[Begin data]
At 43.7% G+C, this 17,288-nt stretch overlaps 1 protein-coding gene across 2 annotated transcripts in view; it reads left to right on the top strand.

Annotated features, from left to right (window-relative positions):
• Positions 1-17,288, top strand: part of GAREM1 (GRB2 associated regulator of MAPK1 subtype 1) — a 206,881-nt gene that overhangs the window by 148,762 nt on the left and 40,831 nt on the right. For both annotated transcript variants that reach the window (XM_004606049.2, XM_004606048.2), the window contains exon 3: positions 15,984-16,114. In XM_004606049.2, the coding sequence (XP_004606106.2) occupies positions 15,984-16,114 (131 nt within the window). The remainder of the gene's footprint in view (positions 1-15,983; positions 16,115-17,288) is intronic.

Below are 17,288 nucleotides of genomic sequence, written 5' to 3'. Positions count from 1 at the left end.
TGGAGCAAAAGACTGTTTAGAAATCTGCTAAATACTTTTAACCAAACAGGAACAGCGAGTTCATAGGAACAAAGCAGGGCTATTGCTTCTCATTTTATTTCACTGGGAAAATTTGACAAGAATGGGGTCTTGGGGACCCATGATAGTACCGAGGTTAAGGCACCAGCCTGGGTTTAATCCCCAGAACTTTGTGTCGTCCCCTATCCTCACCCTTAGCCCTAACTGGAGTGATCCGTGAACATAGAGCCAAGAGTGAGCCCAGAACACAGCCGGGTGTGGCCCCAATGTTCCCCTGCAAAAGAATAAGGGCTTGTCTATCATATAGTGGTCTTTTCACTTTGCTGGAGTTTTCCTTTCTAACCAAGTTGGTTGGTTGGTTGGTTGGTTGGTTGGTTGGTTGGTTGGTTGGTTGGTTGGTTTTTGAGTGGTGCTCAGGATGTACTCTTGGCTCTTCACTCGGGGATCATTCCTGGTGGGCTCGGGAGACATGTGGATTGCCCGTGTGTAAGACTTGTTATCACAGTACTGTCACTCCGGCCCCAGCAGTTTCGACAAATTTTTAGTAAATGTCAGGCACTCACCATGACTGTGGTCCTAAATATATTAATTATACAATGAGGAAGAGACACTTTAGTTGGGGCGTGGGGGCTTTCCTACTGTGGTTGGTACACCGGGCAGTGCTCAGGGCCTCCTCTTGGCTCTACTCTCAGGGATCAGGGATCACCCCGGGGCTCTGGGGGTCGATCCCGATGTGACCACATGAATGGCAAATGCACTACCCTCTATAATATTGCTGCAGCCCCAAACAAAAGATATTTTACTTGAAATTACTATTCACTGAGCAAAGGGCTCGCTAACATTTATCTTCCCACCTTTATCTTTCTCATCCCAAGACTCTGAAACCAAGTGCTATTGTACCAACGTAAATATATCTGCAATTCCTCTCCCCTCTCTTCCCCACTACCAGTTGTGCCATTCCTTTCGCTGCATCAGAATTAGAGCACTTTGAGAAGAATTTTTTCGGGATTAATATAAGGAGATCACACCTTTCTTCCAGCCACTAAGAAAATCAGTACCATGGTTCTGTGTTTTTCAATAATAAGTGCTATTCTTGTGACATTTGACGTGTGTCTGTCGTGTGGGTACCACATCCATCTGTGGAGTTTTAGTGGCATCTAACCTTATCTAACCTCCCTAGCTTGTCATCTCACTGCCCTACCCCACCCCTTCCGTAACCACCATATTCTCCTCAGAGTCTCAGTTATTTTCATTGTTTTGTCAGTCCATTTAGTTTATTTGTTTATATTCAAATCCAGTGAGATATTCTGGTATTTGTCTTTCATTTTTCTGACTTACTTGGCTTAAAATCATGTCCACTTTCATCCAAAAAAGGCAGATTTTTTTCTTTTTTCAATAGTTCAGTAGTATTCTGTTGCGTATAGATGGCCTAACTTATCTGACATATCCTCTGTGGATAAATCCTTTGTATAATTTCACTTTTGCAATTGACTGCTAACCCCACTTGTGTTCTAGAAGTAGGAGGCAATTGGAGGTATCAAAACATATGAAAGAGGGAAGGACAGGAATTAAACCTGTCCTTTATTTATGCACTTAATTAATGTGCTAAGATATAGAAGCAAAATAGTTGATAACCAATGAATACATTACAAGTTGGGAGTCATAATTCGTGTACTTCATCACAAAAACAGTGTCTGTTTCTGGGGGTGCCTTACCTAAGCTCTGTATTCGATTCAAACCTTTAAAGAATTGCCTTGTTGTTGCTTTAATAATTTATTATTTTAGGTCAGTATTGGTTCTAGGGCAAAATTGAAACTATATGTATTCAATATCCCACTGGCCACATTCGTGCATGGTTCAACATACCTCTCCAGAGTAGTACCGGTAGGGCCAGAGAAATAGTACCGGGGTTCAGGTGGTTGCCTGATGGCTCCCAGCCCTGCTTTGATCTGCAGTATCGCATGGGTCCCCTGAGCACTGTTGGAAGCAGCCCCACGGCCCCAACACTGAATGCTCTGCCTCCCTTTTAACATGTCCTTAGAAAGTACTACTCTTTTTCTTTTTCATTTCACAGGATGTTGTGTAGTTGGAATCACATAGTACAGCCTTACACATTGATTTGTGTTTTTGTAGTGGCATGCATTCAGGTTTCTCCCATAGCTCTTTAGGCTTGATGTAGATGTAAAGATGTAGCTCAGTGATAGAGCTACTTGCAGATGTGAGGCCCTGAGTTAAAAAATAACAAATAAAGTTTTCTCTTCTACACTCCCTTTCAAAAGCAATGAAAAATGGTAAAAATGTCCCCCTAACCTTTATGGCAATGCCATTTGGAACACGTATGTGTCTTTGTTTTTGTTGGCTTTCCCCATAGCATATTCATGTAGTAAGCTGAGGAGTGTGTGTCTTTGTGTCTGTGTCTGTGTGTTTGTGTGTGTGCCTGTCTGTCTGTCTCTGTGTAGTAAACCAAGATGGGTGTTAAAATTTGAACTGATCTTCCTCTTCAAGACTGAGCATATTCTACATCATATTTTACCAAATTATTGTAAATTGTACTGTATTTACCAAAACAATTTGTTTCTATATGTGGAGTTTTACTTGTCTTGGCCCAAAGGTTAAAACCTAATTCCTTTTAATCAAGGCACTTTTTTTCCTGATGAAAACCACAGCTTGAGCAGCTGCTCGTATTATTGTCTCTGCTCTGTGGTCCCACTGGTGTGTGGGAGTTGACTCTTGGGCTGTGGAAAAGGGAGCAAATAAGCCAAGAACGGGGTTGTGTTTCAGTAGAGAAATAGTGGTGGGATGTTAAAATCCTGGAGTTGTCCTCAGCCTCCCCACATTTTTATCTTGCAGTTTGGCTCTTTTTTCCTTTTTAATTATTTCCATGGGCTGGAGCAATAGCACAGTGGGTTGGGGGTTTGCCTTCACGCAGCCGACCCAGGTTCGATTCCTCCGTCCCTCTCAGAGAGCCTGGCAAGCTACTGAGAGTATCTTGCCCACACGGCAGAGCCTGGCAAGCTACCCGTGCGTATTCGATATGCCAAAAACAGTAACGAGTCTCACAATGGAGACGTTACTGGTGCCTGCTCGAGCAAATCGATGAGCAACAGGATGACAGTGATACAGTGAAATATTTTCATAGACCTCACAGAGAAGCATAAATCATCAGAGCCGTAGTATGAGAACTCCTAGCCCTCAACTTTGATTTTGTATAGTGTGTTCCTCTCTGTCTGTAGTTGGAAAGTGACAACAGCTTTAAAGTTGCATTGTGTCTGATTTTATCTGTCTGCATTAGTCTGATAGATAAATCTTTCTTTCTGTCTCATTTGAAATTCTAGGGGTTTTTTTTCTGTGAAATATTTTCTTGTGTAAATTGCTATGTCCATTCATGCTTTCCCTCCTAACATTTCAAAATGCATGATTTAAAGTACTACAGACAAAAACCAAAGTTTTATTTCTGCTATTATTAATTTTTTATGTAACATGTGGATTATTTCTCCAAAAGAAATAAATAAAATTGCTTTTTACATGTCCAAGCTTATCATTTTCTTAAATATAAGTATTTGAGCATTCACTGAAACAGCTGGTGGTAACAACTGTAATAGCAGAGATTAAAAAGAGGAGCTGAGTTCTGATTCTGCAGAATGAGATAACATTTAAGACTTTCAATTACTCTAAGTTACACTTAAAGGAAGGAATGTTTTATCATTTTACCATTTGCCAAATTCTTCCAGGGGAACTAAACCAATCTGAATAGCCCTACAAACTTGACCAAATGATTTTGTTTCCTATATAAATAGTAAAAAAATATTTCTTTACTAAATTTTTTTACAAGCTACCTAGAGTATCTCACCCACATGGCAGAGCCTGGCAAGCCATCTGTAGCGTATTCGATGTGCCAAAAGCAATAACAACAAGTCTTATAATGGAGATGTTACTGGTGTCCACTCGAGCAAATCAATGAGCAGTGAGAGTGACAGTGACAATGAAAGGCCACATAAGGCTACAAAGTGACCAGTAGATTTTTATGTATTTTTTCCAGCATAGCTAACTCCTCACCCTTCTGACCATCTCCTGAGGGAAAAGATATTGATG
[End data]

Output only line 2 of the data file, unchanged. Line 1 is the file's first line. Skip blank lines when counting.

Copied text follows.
Annotated features, from left to right (window-relative positions):